Eid-ul-Fitr Message from the Office of the President
Posted: Friday, September 10, 2010
OFFICE OF THE PRESIDENT
REPUBLIC OF TRINIDAD AND TOBAGO
Message from His Excellency Senator Timothy Hamel-Smith, Ag. President of the Republic of Trinidad and Tobago, on the Occasion of Eid-ul-Fitr, Friday 10th September, 2010
Citizens of Trinidad and Tobago
On the occasion of Eid-ul-Fitr 2010, I send greetings, on behalf of my family and on my own behalf, to all citizens and especially to those of the Muslim faith.
The season of Ramadan has special meaning to Muslims, all over the world, and, in Trinidad and Tobago, the culmination of this period in a national holiday has served as a focal point, not only for Muslims but for many non-Muslims as well. This is a feature of our multicultural society, which we ought not to take for granted, given the other reality that has prevailed in several other countries.
Our celebration, this year, is taking place amidst circumstances which have touched us, as they have others elsewhere in the world, in such a way as to provide opportunity to keep us mindful of the situation of the less fortunate among us. The world economy has remained, by and large, in a state of stasis, with consequent increase in the number of the working poor and penury for many.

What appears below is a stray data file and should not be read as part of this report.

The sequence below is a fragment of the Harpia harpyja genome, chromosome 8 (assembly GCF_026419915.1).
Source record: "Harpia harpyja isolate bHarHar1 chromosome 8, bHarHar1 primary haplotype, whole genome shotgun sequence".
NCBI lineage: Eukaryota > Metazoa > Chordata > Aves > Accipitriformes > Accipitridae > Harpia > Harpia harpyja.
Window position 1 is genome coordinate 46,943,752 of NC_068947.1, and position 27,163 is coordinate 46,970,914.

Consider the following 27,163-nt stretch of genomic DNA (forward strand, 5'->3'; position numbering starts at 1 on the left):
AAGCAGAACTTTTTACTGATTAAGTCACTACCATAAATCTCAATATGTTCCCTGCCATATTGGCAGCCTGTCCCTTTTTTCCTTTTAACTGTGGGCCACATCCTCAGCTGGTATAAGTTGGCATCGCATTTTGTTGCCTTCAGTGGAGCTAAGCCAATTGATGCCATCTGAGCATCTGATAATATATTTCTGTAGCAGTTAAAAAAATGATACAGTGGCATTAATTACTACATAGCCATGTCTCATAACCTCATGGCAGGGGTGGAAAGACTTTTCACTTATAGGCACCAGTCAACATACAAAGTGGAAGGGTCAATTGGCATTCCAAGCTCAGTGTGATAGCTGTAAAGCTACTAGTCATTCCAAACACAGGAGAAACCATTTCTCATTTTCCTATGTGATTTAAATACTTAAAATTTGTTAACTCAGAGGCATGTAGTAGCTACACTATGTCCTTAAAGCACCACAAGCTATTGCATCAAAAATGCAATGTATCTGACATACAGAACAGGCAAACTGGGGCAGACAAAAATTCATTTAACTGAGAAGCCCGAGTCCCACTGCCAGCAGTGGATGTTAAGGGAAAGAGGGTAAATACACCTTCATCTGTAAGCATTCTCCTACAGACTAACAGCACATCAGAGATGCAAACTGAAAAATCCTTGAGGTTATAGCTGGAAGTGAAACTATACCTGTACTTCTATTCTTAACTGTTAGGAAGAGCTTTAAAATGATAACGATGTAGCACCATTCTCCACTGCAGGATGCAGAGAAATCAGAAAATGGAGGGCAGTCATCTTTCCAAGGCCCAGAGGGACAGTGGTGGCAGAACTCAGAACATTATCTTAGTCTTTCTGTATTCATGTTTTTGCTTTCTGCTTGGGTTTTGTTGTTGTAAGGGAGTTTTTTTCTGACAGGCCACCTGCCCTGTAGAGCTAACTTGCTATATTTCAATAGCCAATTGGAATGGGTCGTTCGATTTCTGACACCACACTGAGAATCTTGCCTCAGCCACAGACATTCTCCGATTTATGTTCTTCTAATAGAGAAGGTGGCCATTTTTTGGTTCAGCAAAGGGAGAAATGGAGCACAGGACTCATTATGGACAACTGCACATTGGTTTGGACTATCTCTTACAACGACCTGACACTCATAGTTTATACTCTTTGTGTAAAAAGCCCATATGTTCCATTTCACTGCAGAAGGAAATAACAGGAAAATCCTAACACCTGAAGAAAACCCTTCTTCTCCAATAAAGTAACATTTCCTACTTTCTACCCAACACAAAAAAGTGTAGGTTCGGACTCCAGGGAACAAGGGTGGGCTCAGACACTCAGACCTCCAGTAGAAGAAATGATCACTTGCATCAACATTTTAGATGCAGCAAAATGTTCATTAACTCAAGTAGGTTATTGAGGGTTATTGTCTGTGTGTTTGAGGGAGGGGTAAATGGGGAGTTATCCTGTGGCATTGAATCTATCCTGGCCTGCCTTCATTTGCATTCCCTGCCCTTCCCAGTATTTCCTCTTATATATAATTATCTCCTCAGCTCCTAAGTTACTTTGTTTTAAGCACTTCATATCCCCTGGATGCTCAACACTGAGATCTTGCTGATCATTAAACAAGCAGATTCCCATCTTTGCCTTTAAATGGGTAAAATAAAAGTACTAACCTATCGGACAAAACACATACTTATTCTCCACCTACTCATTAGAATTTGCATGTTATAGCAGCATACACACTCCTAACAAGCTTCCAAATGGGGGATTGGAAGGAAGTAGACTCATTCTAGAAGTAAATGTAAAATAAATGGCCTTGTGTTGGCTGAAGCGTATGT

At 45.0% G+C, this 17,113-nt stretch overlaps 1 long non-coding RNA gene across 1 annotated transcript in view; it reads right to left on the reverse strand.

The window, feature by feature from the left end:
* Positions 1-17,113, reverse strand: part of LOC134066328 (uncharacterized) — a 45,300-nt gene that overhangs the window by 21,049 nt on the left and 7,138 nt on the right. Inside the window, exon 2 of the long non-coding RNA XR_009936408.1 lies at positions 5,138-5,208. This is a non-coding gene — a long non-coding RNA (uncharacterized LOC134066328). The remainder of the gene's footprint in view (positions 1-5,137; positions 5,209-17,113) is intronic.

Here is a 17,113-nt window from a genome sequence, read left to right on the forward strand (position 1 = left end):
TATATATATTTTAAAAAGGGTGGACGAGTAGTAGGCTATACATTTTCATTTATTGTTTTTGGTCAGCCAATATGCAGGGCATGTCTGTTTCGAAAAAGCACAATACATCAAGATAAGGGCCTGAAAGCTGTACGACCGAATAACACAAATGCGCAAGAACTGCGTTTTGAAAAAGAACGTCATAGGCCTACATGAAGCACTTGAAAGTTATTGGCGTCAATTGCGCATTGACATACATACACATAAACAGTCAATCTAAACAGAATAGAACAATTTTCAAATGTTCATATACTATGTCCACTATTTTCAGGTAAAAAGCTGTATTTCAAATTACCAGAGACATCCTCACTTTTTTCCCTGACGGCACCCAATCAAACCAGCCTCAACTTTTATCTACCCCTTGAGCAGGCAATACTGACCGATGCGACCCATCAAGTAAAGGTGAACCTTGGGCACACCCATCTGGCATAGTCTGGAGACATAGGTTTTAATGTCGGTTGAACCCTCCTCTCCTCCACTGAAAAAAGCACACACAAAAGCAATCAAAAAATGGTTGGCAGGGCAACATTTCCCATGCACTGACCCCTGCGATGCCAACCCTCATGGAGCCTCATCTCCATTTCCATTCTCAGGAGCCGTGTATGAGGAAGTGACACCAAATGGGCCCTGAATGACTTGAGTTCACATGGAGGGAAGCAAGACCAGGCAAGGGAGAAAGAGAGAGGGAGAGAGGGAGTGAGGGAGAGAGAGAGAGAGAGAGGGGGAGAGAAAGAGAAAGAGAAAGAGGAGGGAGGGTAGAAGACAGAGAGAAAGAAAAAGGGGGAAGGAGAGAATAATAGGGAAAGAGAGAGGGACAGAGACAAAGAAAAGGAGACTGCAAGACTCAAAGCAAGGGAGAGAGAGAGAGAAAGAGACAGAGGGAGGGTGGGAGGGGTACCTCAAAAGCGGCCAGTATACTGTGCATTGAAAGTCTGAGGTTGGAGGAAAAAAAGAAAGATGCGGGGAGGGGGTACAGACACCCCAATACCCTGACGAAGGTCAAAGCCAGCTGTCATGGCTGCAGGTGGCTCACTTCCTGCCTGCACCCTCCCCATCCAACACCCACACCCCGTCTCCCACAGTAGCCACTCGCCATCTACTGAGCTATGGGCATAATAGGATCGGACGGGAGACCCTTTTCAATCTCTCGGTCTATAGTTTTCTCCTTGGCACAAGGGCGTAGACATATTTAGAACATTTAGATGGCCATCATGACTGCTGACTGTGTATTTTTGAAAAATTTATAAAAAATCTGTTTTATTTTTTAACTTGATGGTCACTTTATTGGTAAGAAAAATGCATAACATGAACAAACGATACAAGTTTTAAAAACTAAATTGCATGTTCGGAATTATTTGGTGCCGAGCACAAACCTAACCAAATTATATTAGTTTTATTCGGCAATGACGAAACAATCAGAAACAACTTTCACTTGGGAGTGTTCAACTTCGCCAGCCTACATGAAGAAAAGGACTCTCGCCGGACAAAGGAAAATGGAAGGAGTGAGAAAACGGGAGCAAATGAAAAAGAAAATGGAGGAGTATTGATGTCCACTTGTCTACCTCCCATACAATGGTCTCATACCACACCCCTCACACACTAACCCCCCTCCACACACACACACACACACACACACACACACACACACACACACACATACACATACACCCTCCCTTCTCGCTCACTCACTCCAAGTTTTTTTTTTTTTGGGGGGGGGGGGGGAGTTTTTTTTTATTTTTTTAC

Zakhaat is a means whereby the Muslim community demonstrates its understanding of the need to be one's brother's keeper, and this has brought relief to families in need. Material circumstances have changed, for many of us, but the discipline of sharing, as a tenet of the faith, can help to consolidate community. It is a practice worthy of consideration by all of us who are in a position to meet a need for sustenance, where it arises and of which we are aware.
Fasting, another requirement during this period, speaks to the human ability to exercise restraint. Again, it is a feature of the period that bears emulation, where there is a choice and the message goes beyond abstinence from food, even to relationships among ourselves. More importantly, it inculcates the virtue of postponing pleasure, a virtue which our society would do well to emulate.
But it is not only the external manifestations of the season that should be of significance. Indeed, by themselves, they would hardly be meaningful if they do not go beyond a prescribed season. Together with the call to deeper contemplation during Ramadan, these actions provide a formula for better living throughout the year.
It is fortuitous that we have this example of the Muslim community, in our midst, with a high point at Eid-ul-Fitr. The call to sacrifice is never an easy one, but when we consider the other sacrifices that we are often called upon to make, we may do well, as a people, to embrace the ideas, if not the actions, inherent in Eid and the period leading up to it.
In closing, I wish you all a happy day, not just respite from work, but time for reflection on what Eid-ul-Fitr can signify for all of us.
Eid Mubarak! May God bless our nation!
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